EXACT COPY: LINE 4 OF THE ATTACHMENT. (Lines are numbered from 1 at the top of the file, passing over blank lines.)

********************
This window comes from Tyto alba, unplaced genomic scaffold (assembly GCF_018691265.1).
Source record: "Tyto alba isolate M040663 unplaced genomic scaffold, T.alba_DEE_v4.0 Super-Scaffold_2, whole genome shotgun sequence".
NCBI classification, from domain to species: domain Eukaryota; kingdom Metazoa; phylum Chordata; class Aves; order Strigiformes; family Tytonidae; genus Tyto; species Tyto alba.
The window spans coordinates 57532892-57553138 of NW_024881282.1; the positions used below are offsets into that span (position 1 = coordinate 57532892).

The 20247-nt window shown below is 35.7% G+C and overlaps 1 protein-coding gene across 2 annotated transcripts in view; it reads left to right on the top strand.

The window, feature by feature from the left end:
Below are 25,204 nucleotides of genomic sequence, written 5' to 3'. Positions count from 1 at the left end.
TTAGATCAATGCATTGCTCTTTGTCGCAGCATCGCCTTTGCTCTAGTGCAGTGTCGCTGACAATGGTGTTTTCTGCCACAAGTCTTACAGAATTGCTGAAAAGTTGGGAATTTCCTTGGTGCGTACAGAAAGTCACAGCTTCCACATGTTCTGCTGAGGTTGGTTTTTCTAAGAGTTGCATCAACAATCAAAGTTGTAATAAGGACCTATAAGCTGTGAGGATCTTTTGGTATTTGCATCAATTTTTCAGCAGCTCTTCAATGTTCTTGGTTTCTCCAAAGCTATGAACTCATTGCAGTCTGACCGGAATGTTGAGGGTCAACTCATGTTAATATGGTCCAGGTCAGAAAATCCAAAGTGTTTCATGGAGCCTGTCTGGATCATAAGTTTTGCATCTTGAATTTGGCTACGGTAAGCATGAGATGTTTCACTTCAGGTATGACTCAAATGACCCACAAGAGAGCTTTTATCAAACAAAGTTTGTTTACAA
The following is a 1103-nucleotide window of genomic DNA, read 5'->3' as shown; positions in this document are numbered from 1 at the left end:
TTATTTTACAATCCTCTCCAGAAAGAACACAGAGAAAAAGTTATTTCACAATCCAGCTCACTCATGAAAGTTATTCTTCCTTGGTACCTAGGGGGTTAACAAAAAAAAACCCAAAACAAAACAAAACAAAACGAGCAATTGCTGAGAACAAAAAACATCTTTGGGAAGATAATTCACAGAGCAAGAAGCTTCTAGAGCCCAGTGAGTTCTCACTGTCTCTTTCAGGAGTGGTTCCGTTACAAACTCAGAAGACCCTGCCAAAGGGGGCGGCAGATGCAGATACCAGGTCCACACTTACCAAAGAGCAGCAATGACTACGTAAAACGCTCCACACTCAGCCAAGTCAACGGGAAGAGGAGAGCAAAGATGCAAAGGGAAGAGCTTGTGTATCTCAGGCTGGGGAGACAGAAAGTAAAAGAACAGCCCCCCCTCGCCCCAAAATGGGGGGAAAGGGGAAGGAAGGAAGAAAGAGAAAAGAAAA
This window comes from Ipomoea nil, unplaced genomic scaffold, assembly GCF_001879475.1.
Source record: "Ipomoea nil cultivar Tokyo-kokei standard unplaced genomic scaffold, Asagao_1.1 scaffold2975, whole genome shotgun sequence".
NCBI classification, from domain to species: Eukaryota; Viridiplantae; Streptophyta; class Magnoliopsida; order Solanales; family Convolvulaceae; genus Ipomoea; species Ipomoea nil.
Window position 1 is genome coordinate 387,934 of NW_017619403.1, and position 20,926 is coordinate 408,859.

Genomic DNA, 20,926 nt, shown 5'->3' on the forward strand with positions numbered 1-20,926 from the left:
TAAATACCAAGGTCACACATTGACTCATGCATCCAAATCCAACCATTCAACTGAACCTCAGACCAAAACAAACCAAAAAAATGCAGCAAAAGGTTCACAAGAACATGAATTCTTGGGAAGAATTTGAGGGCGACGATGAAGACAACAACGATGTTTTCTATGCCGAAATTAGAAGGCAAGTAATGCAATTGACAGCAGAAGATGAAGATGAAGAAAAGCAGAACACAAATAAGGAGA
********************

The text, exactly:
The window spans coordinates 57532892-57553138 of NW_024881282.1; the positions used below are offsets into that span (position 1 = coordinate 57532892).